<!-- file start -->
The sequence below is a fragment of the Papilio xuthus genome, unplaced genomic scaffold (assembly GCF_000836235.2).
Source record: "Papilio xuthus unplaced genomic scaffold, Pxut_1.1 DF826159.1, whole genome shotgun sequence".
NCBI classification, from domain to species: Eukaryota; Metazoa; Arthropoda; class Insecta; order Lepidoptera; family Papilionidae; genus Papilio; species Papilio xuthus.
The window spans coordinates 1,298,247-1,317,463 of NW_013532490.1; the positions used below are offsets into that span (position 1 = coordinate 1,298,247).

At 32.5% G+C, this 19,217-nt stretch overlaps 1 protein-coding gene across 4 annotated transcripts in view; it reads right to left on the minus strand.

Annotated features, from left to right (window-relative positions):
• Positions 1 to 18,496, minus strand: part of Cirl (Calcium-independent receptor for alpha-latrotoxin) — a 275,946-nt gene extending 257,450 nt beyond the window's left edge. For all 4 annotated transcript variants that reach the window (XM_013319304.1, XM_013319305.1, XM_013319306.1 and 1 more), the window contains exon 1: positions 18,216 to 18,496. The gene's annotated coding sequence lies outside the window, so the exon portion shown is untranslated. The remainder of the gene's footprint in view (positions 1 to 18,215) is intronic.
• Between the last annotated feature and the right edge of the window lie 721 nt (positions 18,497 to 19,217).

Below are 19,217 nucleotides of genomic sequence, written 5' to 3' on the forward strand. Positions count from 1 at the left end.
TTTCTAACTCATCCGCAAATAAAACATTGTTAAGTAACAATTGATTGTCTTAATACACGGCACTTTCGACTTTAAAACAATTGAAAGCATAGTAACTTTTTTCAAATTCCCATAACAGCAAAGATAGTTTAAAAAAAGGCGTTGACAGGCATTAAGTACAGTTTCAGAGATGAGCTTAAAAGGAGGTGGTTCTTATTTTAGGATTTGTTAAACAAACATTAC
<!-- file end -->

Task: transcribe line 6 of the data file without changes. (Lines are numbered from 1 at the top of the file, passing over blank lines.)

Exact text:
Annotated features, from left to right (window-relative positions):